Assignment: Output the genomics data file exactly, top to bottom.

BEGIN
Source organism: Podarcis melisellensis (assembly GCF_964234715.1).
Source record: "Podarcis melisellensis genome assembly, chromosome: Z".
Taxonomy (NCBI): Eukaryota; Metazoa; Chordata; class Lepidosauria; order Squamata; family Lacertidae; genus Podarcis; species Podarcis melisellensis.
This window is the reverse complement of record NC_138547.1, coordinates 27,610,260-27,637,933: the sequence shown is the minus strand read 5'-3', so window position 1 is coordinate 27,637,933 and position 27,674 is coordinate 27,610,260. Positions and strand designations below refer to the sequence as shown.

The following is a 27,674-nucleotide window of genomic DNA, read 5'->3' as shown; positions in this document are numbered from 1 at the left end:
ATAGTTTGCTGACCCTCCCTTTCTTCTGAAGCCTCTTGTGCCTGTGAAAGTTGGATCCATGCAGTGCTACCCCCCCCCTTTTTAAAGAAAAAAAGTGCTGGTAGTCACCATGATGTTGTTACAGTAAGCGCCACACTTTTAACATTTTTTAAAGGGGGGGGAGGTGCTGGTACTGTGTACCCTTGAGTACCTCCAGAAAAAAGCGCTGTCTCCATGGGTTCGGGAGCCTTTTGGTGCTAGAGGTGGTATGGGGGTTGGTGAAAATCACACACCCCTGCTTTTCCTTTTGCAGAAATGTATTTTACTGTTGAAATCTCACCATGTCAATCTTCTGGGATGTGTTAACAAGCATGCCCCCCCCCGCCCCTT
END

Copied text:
Source organism: Podarcis melisellensis (assembly GCF_964234715.1).
Source record: "Podarcis melisellensis genome assembly, chromosome: Z".
Taxonomy (NCBI): Eukaryota; Metazoa; Chordata; class Lepidosauria; order Squamata; family Lacertidae; genus Podarcis; species Podarcis melisellensis.
This window is the reverse complement of record NC_138547.1, coordinates 27,610,260-27,637,933: the sequence shown is the minus strand read 5'-3', so window position 1 is coordinate 27,637,933 and position 27,674 is coordinate 27,610,260. Positions and strand designations below refer to the sequence as shown.

The following is a 27,674-nucleotide window of genomic DNA, read 5'->3' as shown; positions in this document are numbered from 1 at the left end:
ATAGTTTGCTGACCCTCCCTTTCTTCTGAAGCCTCTTGTGCCTGTGAAAGTTGGATCCATGCAGTGCTACCCCCCCCCTTTTTAAAGAAAAAAAGTGCTGGTAGTCACCATGATGTTGTTACAGTAAGCGCCACACTTTTAACATTTTTTAAAGGGGGGGGAGGTGCTGGTACTGTGTACCCTTGAGTACCTCCAGAAAAAAGCGCTGTCTCCATGGGTTCGGGAGCCTTTTGGTGCTAGAGGTGGTATGGGGGTTGGTGAAAATCACACACCCCTGCTTTTCCTTTTGCAGAAATGTATTTTACTGTTGAAATCTCACCATGTCAATCTTCTGGGATGTGTTAACAAGCATGCCCCCCCCCGCCCCTT